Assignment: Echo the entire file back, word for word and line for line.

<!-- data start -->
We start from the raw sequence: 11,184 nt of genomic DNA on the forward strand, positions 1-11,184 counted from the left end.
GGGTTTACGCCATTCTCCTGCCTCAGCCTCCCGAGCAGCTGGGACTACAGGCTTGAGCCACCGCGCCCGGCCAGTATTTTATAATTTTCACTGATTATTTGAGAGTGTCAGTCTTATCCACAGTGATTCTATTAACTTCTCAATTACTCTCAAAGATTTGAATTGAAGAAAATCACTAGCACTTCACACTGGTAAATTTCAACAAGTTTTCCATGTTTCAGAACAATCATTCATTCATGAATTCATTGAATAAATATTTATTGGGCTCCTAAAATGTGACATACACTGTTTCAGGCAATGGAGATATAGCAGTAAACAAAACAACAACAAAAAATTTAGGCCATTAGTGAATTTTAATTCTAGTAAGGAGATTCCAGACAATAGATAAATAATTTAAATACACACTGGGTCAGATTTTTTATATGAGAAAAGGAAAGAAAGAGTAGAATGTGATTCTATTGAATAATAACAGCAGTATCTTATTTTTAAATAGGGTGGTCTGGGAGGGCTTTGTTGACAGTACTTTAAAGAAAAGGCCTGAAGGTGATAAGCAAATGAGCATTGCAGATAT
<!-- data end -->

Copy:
We start from the raw sequence: 11,184 nt of genomic DNA on the forward strand, positions 1-11,184 counted from the left end.
GGGTTTACGCCATTCTCCTGCCTCAGCCTCCCGAGCAGCTGGGACTACAGGCTTGAGCCACCGCGCCCGGCCAGTATTTTATAATTTTCACTGATTATTTGAGAGTGTCAGTCTTATCCACAGTGATTCTATTAACTTCTCAATTACTCTCAAAGATTTGAATTGAAGAAAATCACTAGCACTTCACACTGGTAAATTTCAACAAGTTTTCCATGTTTCAGAACAATCATTCATTCATGAATTCATTGAATAAATATTTATTGGGCTCCTAAAATGTGACATACACTGTTTCAGGCAATGGAGATATAGCAGTAAACAAAACAACAACAAAAAATTTAGGCCATTAGTGAATTTTAATTCTAGTAAGGAGATTCCAGACAATAGATAAATAATTTAAATACACACTGGGTCAGATTTTTTATATGAGAAAAGGAAAGAAAGAGTAGAATGTGATTCTATTGAATAATAACAGCAGTATCTTATTTTTAAATAGGGTGGTCTGGGAGGGCTTTGTTGACAGTACTTTAAAGAAAAGGCCTGAAGGTGATAAGCAAATGAGCATTGCAGATAT